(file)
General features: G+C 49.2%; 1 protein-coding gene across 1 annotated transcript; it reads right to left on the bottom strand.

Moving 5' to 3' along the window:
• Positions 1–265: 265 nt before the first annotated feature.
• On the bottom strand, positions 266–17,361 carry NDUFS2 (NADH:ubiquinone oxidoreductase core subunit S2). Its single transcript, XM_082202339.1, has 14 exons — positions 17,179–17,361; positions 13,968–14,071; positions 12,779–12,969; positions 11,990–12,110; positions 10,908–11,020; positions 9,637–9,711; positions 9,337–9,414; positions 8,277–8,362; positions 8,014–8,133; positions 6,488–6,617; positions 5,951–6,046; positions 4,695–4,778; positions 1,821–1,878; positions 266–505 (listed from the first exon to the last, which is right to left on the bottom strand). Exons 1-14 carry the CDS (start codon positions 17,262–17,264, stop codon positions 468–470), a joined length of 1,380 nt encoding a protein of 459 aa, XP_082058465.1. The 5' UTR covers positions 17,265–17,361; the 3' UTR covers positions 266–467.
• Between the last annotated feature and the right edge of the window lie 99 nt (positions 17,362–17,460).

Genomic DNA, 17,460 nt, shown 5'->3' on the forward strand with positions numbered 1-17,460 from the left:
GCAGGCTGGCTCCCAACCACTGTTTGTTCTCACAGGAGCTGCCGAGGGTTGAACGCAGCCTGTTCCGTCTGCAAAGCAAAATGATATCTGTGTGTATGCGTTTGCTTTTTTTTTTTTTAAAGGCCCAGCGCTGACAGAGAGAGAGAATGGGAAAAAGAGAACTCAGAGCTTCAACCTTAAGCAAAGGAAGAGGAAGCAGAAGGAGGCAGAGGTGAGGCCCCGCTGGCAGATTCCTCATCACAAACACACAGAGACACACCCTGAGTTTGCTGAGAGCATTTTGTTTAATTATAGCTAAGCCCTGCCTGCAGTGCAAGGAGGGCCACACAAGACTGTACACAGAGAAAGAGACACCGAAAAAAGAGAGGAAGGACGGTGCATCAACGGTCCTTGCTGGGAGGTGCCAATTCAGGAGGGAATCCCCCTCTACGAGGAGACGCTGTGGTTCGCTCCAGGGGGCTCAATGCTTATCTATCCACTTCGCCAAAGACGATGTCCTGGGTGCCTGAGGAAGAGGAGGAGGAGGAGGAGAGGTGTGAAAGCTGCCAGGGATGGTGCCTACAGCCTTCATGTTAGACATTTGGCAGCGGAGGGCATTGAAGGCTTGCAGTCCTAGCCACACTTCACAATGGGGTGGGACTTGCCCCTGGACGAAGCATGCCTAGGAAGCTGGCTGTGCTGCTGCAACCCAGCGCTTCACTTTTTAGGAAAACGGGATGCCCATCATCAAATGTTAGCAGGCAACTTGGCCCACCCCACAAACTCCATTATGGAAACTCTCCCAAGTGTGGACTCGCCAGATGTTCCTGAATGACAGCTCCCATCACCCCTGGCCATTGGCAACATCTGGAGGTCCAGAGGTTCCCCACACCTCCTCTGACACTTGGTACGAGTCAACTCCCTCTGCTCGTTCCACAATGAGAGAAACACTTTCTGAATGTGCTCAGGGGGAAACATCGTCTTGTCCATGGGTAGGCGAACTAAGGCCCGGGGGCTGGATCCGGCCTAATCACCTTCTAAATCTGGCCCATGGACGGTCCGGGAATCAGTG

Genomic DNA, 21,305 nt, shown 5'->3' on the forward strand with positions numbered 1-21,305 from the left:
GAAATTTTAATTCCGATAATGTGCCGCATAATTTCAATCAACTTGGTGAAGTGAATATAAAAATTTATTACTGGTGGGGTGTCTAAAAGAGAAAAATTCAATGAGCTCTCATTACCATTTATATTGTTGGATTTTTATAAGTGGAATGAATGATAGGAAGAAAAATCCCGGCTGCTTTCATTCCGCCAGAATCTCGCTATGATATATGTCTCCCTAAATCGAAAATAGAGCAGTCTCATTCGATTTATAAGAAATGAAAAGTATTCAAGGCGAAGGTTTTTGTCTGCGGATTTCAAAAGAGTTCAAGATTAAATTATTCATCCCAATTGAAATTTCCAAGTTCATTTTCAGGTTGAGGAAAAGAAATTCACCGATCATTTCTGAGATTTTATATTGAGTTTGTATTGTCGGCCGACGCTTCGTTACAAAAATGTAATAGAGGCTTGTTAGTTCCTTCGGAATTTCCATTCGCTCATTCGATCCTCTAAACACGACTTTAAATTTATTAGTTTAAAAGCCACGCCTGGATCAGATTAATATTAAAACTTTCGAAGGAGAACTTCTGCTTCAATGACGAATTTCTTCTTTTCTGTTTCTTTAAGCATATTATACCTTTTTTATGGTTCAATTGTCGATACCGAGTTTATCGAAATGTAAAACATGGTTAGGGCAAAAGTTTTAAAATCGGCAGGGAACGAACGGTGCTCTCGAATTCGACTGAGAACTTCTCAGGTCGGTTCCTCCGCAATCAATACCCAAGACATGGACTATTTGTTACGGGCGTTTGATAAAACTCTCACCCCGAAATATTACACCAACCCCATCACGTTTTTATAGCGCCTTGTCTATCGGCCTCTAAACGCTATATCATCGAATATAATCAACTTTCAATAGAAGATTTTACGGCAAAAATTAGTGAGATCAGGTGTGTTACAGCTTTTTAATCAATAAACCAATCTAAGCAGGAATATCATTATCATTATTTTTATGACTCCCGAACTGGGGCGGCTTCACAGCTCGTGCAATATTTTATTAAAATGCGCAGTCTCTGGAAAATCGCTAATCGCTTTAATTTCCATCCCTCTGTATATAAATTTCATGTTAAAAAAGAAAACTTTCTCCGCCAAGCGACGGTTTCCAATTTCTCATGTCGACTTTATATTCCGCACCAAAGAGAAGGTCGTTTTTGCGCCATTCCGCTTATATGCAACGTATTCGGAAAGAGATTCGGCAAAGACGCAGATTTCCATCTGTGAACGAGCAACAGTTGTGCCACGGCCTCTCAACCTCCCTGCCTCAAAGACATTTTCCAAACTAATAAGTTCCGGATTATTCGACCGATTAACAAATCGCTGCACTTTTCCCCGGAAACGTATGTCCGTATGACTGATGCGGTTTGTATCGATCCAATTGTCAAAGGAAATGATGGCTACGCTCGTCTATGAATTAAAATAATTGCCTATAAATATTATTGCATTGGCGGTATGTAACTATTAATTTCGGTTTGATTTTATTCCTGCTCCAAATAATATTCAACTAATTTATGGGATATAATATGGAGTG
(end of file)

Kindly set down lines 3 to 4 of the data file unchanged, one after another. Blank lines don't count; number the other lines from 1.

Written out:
• Positions 1–265: 265 nt before the first annotated feature.
• On the bottom strand, positions 266–17,361 carry NDUFS2 (NADH:ubiquinone oxidoreductase core subunit S2). Its single transcript, XM_082202339.1, has 14 exons — positions 17,179–17,361; positions 13,968–14,071; positions 12,779–12,969; positions 11,990–12,110; positions 10,908–11,020; positions 9,637–9,711; positions 9,337–9,414; positions 8,277–8,362; positions 8,014–8,133; positions 6,488–6,617; positions 5,951–6,046; positions 4,695–4,778; positions 1,821–1,878; positions 266–505 (listed from the first exon to the last, which is right to left on the bottom strand). Exons 1-14 carry the CDS (start codon positions 17,262–17,264, stop codon positions 468–470), a joined length of 1,380 nt encoding a protein of 459 aa, XP_082058465.1. The 5' UTR covers positions 17,265–17,361; the 3' UTR covers positions 266–467.